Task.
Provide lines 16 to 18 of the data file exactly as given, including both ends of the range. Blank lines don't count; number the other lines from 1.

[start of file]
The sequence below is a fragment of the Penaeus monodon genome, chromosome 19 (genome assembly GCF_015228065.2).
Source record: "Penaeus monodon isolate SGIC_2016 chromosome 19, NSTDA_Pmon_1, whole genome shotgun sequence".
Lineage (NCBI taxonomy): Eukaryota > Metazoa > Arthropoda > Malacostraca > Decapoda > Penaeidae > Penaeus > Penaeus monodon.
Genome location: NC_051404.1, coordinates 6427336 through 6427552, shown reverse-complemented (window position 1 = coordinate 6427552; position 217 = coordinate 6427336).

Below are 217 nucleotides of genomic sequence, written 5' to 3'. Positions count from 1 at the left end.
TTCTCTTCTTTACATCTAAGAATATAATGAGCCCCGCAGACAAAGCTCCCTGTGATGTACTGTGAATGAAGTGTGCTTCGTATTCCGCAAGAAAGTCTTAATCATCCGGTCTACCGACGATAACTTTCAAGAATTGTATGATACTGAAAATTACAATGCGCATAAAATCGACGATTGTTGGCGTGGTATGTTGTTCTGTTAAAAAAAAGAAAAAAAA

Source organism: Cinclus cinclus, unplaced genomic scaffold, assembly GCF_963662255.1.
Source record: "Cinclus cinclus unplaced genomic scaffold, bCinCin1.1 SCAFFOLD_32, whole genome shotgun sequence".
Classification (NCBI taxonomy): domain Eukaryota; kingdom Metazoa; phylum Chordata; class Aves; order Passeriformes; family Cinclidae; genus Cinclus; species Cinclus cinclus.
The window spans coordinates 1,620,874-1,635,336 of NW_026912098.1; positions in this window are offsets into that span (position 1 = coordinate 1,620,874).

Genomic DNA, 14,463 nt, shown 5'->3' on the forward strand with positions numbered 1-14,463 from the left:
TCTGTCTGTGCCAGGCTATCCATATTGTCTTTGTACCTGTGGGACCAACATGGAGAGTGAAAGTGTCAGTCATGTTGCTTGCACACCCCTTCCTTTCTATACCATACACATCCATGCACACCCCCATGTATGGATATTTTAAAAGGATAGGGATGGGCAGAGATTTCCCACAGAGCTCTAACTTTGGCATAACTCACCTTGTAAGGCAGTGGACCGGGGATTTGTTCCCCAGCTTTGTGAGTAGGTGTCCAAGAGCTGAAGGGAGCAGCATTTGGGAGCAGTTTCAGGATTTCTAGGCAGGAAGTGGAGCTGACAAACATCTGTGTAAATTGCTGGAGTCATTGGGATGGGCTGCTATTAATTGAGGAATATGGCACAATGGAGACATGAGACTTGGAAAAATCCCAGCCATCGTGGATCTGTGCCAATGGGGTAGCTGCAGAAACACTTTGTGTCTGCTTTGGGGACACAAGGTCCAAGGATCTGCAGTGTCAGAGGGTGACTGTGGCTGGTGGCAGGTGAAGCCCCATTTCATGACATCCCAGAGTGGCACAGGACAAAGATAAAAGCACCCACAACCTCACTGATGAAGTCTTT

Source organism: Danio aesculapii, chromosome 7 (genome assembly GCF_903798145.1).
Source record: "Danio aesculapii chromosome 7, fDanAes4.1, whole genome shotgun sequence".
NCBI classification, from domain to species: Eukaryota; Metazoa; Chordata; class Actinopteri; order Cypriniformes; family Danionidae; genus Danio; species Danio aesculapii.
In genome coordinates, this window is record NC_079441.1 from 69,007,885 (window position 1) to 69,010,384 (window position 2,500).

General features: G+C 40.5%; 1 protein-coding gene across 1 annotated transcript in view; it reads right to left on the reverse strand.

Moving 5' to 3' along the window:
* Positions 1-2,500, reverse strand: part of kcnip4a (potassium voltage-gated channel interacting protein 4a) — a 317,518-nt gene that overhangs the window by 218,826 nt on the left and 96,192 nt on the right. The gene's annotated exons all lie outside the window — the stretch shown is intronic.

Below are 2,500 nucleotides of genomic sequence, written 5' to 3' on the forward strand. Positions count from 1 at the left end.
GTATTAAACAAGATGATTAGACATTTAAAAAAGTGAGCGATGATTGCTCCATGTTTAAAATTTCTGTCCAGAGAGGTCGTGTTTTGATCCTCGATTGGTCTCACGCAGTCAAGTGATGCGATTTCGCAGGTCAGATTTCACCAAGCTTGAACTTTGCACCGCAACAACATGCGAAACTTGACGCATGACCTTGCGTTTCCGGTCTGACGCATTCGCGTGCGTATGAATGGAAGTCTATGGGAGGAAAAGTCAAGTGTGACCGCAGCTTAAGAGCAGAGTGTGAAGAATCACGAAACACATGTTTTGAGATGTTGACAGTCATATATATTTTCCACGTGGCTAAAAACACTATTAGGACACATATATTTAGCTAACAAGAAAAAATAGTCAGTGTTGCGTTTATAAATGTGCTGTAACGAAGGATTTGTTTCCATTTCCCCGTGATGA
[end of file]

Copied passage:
In genome coordinates, this window is record NC_079441.1 from 69,007,885 (window position 1) to 69,010,384 (window position 2,500).

General features: G+C 40.5%; 1 protein-coding gene across 1 annotated transcript in view; it reads right to left on the reverse strand.

Moving 5' to 3' along the window: